Bearing splice in a column
The design of column splices is covered in BS EN 1993-1-8 where it is lumped together with
the moment resistance of beam-to-column joints. Richard Henderson of the SCI illustrates the
design of a column bearing splice considering the strut moment with a numerical example.
The design of column splices is a subject that the SCI is asked
about from time to time, including whether a design example
is available. The Green Book1, Simple joints to Eurocode 3, P358
deals with column splices in Chapter 6. The detailing rules set
out in the Green Book do not mention the source of the design
moments in the column which are used to check if the column
is not in bearing anywhere over the cross section. Traditionally,
column splices were introduced close to floor slab level so
although the moments due to nominal eccentricity of the floor
beams (if unbalanced) were near their maximum, the internal
moments in the column were assumed to be small enough
to ignore. Requirements to provide fall protection has led to
the position of column splices being extended upwards to a
height of 1.2 m above floor steelwork level to allow the fixing of
temporary handrails. This was discussed in Advisory Desk note
AD 3142. The internal moments are larger than for a lower splice
and should be considered in the splice design.
Column Design – internal bending moment
The design of a column according to BS EN 1993-1-1 essentially
follows the Perry-Robertson approach where at failure, the
combined axial and bending stress in the extreme fibre is equal
to the yield strength of the material. The bending moment (strut
moment), is due to the assumed bow imperfection, which is
amplified by the axial load. According to the UK National Annex
to BS EN 1993-1-1 the bow imperfection must be back-calculated
from the design resistance of the column.
The theoretical treatment of elastic buckling of a strut which
leads to the elastic critical (Euler) buckling load assumes a
deflected shape of a half-sine wave. This can be used to
determine the deflection and therefore the bending moment at
any position up the column, between points of restraint.
Designers who remember the treatment of strut action in
BS 5950:2000 Annex C will recognise this as the approach
adopted there. A parabolic shape for the curvature could be
assumed but this results in larger intermediate displacements
and would therefore be on the safe side.
Other design requirements
BS EN 1993-1-8 para. 18.104.22.168(14) states that “Where members are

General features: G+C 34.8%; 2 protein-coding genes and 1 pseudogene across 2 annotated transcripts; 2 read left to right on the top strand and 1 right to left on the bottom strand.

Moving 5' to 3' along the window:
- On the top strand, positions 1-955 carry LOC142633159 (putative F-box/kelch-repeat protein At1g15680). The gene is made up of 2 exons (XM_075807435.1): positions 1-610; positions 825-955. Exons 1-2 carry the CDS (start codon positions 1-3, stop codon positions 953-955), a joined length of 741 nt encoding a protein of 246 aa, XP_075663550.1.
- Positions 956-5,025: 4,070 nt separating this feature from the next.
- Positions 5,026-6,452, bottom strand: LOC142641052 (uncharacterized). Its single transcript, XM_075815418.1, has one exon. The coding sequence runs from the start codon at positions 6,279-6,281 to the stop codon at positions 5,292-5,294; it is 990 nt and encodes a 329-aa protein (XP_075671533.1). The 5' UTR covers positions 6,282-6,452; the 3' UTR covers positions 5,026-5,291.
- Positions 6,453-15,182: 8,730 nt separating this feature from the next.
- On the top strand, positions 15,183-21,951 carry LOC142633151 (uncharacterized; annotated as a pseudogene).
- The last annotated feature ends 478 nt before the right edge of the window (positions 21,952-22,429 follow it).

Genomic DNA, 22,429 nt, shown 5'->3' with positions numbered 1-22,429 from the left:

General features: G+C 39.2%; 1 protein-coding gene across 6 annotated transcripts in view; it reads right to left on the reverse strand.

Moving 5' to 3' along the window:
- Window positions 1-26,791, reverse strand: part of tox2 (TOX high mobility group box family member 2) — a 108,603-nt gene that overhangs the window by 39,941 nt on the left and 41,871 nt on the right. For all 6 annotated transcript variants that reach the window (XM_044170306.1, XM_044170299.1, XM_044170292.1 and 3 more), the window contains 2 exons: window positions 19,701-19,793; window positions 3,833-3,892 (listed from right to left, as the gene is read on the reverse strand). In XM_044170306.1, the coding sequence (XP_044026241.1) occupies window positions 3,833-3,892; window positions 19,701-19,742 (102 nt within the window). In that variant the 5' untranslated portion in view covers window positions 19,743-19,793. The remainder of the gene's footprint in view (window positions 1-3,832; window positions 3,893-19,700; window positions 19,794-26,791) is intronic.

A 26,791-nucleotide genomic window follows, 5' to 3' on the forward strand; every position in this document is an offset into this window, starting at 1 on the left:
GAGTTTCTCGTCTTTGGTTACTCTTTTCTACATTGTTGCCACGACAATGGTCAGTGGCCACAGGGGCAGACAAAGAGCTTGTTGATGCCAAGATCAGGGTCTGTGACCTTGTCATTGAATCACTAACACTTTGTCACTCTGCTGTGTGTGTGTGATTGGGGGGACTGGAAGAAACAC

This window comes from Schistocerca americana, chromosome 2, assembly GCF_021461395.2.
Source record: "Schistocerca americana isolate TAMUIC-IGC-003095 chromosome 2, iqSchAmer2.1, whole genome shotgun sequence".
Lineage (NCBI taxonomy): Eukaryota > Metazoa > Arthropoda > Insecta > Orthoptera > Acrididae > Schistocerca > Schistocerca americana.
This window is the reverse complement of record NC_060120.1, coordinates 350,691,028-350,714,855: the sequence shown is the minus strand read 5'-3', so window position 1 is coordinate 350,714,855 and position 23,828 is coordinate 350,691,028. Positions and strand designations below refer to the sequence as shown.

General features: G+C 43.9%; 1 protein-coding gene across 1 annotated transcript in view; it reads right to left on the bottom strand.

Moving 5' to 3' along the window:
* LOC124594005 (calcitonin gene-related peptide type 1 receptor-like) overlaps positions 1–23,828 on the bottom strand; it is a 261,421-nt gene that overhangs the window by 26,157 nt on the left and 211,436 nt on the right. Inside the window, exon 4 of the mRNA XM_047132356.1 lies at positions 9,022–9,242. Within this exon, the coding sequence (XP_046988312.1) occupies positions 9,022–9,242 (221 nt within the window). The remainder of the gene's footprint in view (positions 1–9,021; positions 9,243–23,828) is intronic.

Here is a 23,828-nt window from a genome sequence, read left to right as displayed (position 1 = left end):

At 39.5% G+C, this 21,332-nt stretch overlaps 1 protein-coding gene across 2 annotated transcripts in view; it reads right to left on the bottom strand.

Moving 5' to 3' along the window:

prepared for full contact in bearing, splice material should be
provided to transmit at least 25% of the maximum compressive
force in the column”.
Robustness requirements in Class 2B buildings demand that
vertical ties are provided over the height of the building.
According to BS EN 1991-1-7 para A.6(2) the column should be
capable of resisting an accidental tie force equal to the largest
design vertical permanent and variable load reaction applied to
the column from any one storey. Column splices must therefore
carry the vertical tie force which is an accidental load and
reduced partial factors apply as a result. Advisory Desk note
AD4153 confirms this and provides additional information.
The stiffness of the column at the splice position must also be
such that the column behaves as a continuous element.
Tolerances at the splice position
The National Structural Steelwork Specification (NSSS)4 includes
several clauses relating to permitted deviations at column splices
as indicated in Table 1, which may also be found in BS EN 1090-25.
The design of the splice must be sufficient to accommodate the
maximum deviations allowed in the specification.
Clause Parameter Requirement
7.2.3 Squareness of
ends prepared for
Ends prepared with respect to
longitudinal axis of member. Plan
or elevation of end Δ = D/1000
9.6.10 Column splice
Local angular misalignment (Δθ)
occurring at same time as gap (Δ).
Δθ = 1/500. Δ = 0.5 mm over at
least 2/3 of the area with a
maximum of 1.0 mm locally.
9.6.11 Eccentricity at
Non-intended eccentricity (e = ex
or ey) about either axis. e = 5 mm
9.6.12 Straightness of a
Location (Δ) of the column in plan
relative to a straight line between
position points at adjacent storey
levels. Δ = s/750* with s ≤ h/2
*This value is s/1000 in
BS EN 1090-2
D = width or depth of member;
s = height of splice above lower storey; h = storey height
The following example illustrates the design method. Consider a
column splice supporting five floors above. The column length
below the splice extends over three storeys. Storey heights are
4.0 m. Each floor applies a load of 2800 kN. A permanent action
of 3.6 kPa and a variable action of 5 kPa are assumed.
To calculate the design axial compression at the splice level,
the variable action reduction factor αn given in NA.2.6 of the
UK NA to BS EN 1991-1-16 has been calculated.
For 5 storeys,
10 = 1.1 – = 0.6
n = 1.1 –
According to NA.2.6 the same reduction factor is used to
calculate the design axial compression at the base of the lower
column, which supports eight storeys.
The design compression at the splice is therefore
5 × 2100 × 10-3 = 10.5 MN. The maximum design compression in
the lower column section is 16.8 MN.
Table 1: Manufacturing and installation tolerances